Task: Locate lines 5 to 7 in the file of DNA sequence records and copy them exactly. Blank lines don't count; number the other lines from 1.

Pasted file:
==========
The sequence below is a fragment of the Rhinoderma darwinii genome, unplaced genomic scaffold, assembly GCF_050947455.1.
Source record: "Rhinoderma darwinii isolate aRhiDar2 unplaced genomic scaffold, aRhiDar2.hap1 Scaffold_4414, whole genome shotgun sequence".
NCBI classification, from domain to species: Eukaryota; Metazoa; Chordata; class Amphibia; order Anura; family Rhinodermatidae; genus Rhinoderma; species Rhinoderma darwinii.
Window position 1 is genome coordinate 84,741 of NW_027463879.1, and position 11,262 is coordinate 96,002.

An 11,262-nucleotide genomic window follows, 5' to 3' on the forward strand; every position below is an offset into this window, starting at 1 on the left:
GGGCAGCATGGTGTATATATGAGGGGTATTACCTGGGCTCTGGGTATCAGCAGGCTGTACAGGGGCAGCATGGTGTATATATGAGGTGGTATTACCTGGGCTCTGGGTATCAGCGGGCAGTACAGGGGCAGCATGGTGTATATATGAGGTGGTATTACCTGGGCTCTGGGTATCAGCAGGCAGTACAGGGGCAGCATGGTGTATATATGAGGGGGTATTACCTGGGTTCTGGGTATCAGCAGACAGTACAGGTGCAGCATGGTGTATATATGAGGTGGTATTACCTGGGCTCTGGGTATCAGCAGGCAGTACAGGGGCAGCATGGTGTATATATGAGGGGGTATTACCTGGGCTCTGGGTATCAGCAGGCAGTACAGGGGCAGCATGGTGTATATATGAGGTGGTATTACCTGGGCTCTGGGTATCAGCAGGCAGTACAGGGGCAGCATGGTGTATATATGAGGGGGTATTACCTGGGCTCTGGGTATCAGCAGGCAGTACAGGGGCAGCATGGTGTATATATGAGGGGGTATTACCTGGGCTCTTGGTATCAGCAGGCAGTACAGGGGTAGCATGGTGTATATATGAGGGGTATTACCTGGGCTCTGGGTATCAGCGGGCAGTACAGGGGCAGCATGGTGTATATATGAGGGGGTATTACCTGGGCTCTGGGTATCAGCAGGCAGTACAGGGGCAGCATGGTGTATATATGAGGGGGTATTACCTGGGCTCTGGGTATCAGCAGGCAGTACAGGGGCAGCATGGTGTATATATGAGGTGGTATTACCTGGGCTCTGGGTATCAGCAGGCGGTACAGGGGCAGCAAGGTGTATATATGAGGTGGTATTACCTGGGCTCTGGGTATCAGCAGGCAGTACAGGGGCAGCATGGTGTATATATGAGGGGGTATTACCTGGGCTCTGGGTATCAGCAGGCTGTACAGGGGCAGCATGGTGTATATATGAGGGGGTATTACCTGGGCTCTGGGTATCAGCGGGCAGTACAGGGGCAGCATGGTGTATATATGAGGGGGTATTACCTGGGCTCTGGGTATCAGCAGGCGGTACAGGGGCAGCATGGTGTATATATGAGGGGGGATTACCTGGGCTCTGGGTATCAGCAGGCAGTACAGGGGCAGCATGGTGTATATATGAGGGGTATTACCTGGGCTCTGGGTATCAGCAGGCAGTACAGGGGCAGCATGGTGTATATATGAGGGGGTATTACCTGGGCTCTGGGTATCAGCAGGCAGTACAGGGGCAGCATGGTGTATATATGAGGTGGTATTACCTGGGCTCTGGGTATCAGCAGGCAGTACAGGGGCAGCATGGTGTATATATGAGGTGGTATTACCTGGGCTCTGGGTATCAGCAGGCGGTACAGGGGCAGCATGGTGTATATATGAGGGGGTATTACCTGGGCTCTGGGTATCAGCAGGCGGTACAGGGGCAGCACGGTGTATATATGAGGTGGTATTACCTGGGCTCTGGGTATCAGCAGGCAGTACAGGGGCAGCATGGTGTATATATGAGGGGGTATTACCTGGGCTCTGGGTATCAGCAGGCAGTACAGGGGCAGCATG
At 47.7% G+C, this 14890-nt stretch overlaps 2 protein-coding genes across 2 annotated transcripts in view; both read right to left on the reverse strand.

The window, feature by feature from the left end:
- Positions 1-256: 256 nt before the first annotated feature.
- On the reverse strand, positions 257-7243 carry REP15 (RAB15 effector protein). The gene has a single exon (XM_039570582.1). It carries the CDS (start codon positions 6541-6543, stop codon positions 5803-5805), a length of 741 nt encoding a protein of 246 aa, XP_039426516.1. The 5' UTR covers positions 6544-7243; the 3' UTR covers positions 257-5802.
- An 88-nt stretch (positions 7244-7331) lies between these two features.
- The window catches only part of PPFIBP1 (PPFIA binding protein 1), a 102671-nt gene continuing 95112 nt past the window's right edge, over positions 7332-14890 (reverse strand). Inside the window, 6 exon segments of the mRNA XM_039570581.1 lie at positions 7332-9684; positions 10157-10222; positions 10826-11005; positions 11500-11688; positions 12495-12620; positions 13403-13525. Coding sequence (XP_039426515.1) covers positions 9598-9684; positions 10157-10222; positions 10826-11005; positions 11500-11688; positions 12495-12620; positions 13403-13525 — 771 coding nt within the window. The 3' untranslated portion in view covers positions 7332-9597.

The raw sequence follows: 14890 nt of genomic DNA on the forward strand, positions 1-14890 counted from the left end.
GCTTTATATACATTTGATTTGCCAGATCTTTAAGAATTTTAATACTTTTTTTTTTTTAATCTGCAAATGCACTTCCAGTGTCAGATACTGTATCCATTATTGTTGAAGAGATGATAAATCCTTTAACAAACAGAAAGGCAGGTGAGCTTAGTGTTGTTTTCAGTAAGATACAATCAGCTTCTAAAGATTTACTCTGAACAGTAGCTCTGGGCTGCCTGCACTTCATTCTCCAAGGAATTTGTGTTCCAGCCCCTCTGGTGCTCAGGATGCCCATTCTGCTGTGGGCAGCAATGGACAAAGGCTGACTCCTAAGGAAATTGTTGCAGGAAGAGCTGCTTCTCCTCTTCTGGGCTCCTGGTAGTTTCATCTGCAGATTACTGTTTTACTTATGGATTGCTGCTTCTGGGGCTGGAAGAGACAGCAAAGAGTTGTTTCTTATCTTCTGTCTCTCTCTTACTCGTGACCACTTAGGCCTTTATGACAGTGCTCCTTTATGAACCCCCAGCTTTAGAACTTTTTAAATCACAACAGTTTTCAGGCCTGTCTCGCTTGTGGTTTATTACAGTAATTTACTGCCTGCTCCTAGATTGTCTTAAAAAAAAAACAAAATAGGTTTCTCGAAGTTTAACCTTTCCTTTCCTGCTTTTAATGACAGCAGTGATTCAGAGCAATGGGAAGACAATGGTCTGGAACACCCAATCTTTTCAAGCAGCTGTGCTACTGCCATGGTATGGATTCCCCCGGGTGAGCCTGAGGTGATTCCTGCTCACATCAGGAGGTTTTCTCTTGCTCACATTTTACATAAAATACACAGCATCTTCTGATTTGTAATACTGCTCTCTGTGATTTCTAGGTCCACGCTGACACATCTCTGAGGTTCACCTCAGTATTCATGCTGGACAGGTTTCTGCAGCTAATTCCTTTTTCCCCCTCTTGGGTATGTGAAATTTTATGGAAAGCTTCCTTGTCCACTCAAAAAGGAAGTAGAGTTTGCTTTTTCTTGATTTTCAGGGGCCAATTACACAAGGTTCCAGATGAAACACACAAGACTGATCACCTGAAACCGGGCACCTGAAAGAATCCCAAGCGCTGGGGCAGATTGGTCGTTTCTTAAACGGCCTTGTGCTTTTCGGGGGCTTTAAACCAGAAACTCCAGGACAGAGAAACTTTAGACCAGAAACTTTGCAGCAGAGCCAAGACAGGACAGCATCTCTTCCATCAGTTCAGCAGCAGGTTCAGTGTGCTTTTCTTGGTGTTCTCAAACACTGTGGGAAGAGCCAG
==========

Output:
An 11,262-nucleotide genomic window follows, 5' to 3' on the forward strand; every position below is an offset into this window, starting at 1 on the left:
GGGCAGCATGGTGTATATATGAGGGGTATTACCTGGGCTCTGGGTATCAGCAGGCTGTACAGGGGCAGCATGGTGTATATATGAGGTGGTATTACCTGGGCTCTGGGTATCAGCGGGCAGTACAGGGGCAGCATGGTGTATATATGAGGTGGTATTACCTGGGCTCTGGGTATCAGCAGGCAGTACAGGGGCAGCATGGTGTATATATGAGGGGGTATTACCTGGGTTCTGGGTATCAGCAGACAGTACAGGTGCAGCATGGTGTATATATGAGGTGGTATTACCTGGGCTCTGGGTATCAGCAGGCAGTACAGGGGCAGCATGGTGTATATATGAGGGGGTATTACCTGGGCTCTGGGTATCAGCAGGCAGTACAGGGGCAGCATGGTGTATATATGAGGTGGTATTACCTGGGCTCTGGGTATCAGCAGGCAGTACAGGGGCAGCATGGTGTATATATGAGGGGGTATTACCTGGGCTCTGGGTATCAGCAGGCAGTACAGGGGCAGCATGGTGTATATATGAGGGGGTATTACCTGGGCTCTTGGTATCAGCAGGCAGTACAGGGGTAGCATGGTGTATATATGAGGGGTATTACCTGGGCTCTGGGTATCAGCGGGCAGTACAGGGGCAGCATGGTGTATATATGAGGGGGTATTACCTGGGCTCTGGGTATCAGCAGGCAGTACAGGGGCAGCATGGTGTATATATGAGGGGGTATTACCTGGGCTCTGGGTATCAGCAGGCAGTACAGGGGCAGCATGGTGTATATATGAGGTGGTATTACCTGGGCTCTGGGTATCAGCAGGCGGTACAGGGGCAGCAAGGTGTATATATGAGGTGGTATTACCTGGGCTCTGGGTATCAGCAGGCAGTACAGGGGCAGCATGGTGTATATATGAGGGGGTATTACCTGGGCTCTGGGTATCAGCAGGCTGTACAGGGGCAGCATGGTGTATATATGAGGGGGTATTACCTGGGCTCTGGGTATCAGCGGGCAGTACAGGGGCAGCATGGTGTATATATGAGGGGGTATTACCTGGGCTCTGGGTATCAGCAGGCGGTACAGGGGCAGCATGGTGTATATATGAGGGGGGATTACCTGGGCTCTGGGTATCAGCAGGCAGTACAGGGGCAGCATGGTGTATATATGAGGGGTATTACCTGGGCTCTGGGTATCAGCAGGCAGTACAGGGGCAGCATGGTGTATATATGAGGGGGTATTACCTGGGCTCTGGGTATCAGCAGGCAGTACAGGGGCAGCATGGTGTATATATGAGGTGGTATTACCTGGGCTCTGGGTATCAGCAGGCAGTACAGGGGCAGCATGGTGTATATATGAGGTGGTATTACCTGGGCTCTGGGTATCAGCAGGCGGTACAGGGGCAGCATGGTGTATATATGAGGGGGTATTACCTGGGCTCTGGGTATCAGCAGGCGGTACAGGGGCAGCACGGTGTATATATGAGGTGGTATTACCTGGGCTCTGGGTATCAGCAGGCAGTACAGGGGCAGCATGGTGTATATATGAGGGGGTATTACCTGGGCTCTGGGTATCAGCAGGCAGTACAGGGGCAGCATG
At 47.7% G+C, this 14890-nt stretch overlaps 2 protein-coding genes across 2 annotated transcripts in view; both read right to left on the reverse strand.